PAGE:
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Research-networking tools use data-mining and social networking to enable expertise discovery, matchmaking and collaboration, which are important facets of team science and translational research. Several commercial and academic platforms have been built, and many institutions have deployed these products to help their investigators find local collaborators. Recent studies, though, have shown the growing importance of multiuniversity teams in science. Unfortunately, the lack of a standard data-exchange model and resistance of universities to share information about their faculty have presented barriers to forming an institutionally supported national network. This case report describes an initiative, which, in only 6 months, achieved interoperability among seven major research-networking products at 28 universities by taking an approach that focused on addressing institutional concerns and encouraging their participation. With this necessary groundwork in place, the second phase of this effort can begin, which will expand the network's functionality and focus on the end users.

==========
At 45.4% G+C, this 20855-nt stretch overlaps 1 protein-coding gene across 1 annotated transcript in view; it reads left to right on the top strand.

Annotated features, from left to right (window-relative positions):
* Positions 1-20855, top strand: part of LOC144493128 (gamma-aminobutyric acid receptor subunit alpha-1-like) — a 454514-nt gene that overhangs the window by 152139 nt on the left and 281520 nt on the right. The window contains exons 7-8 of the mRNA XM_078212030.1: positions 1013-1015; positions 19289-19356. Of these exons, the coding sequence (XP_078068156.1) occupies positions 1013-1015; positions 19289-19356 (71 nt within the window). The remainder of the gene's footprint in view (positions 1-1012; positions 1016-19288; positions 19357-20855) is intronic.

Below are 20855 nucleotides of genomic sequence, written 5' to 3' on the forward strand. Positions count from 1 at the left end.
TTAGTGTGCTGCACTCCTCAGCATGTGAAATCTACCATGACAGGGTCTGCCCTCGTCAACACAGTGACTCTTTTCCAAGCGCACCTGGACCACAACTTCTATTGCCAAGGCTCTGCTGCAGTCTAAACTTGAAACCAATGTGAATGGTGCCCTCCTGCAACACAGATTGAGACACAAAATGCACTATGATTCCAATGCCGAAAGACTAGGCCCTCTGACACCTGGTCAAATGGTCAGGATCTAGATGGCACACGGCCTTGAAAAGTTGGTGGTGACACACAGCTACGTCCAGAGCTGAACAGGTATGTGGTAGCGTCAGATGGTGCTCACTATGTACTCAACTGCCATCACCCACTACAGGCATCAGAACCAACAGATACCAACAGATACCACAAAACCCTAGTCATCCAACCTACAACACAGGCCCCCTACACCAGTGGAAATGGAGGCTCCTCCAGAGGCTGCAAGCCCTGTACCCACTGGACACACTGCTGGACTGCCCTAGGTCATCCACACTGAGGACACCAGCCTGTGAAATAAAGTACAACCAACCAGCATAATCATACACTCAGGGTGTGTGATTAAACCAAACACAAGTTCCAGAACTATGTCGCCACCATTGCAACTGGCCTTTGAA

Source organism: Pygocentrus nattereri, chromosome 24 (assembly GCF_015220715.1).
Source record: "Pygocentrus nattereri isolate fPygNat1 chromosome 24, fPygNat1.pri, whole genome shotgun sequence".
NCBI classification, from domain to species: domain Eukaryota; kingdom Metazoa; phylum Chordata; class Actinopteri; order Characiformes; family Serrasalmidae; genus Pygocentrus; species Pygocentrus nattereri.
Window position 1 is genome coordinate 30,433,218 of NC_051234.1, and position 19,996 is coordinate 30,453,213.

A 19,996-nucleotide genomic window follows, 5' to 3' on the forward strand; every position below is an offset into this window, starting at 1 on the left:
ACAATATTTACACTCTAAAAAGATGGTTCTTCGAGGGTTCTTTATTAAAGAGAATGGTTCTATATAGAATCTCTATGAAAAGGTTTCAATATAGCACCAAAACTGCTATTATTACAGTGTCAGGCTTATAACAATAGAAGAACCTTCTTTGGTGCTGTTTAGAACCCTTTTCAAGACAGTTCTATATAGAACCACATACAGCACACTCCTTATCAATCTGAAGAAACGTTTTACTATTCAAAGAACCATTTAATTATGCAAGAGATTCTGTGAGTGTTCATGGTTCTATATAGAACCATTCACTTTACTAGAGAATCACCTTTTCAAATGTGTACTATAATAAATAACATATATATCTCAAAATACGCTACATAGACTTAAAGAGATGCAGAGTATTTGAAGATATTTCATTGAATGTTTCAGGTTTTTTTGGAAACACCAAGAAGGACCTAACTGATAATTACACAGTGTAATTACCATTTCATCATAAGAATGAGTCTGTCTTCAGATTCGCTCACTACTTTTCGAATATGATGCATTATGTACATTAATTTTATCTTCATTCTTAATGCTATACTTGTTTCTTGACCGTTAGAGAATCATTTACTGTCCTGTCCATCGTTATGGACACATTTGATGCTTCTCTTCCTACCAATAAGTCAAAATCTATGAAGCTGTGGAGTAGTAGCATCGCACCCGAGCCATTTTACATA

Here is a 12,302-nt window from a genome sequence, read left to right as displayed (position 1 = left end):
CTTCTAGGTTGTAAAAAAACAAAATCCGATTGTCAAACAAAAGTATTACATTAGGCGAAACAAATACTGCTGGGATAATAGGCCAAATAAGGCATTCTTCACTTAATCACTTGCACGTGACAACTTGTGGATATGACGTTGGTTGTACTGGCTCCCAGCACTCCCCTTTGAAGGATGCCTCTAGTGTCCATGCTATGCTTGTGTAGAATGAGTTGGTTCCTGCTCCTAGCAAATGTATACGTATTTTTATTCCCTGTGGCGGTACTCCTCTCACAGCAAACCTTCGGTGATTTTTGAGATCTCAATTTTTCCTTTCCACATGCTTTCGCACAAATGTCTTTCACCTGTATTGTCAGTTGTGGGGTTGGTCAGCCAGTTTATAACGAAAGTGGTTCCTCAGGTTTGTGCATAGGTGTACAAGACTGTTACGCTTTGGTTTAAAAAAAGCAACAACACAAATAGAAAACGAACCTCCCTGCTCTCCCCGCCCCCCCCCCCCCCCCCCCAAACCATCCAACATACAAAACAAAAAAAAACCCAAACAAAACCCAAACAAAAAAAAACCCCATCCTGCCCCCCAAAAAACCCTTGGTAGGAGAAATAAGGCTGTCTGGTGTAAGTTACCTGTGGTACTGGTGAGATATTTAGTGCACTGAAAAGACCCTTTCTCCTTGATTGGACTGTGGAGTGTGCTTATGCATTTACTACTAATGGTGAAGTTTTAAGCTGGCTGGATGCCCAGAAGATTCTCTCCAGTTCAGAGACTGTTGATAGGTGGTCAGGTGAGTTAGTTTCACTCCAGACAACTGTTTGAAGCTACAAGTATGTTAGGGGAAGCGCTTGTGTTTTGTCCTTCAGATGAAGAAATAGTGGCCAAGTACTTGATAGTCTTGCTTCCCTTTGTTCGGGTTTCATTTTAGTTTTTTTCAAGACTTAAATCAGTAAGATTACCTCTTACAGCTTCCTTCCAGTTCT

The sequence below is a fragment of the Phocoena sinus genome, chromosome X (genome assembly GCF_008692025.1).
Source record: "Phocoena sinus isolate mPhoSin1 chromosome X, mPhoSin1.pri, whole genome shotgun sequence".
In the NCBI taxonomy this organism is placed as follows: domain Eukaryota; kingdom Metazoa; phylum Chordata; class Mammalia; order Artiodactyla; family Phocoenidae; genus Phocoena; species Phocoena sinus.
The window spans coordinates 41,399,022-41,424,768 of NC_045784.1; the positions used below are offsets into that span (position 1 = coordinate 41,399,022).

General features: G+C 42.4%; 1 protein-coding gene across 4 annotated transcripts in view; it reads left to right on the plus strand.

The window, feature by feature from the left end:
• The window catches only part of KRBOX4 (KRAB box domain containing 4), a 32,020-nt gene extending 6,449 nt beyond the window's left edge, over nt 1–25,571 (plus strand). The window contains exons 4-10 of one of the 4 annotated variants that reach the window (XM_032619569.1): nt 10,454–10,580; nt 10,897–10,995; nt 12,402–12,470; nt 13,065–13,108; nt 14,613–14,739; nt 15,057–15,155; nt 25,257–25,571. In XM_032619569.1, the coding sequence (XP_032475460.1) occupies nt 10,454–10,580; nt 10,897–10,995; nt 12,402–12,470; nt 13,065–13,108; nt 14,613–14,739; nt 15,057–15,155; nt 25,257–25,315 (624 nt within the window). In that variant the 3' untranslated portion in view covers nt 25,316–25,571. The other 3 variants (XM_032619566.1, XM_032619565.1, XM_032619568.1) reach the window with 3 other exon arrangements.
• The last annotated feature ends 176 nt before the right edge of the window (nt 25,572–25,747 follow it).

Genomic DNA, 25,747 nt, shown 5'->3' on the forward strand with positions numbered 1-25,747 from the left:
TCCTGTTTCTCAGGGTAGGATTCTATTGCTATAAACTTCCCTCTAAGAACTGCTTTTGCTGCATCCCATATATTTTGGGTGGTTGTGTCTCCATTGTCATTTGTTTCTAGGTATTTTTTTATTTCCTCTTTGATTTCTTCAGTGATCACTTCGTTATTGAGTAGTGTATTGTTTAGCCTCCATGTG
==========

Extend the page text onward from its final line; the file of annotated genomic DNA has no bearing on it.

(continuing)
Whereas biomedical researchers increasingly leverage comprehensive publication, award, genomic, proteomic, pathway, and other datasets to advance domain research, profile data about themselves, key to forming the partnerships that are foundational for translational and team science, are not available. A national research network of these profiles can: (1) connect institution-level resources, university enterprise systems, national research networks, publicly available research data, and restricted data harvested into the expertise profiles; (2) enable more rapid discovery and recommendation of researchers, expertise, and resources using network-analysis techniques; (3) support the development of new collaborative science teams to address new or existing research challenges; (4) provide tools that support research, such as CV generation; and (5) facilitate evaluation of research, scholarly activity, and resources, especially over time.1–3 This is particularly important because productive cross-disciplinary research collaboration is an essential feature of a robust translational research enterprise, collaborative research is receiving proportionally increasing amounts of federal funding and leading to more highly cited publications,4 5 and investigators are becoming more comfortable with online collaboration. In addition, a national expertise network has many other potential audiences and use cases, such as students and junior faculty looking for mentors, investigators seeking jobs, researchers sharing resources and data sets, conference organizers searching for speakers, and committees (like data-safety-monitoring boards) needing extrainstitutional representation.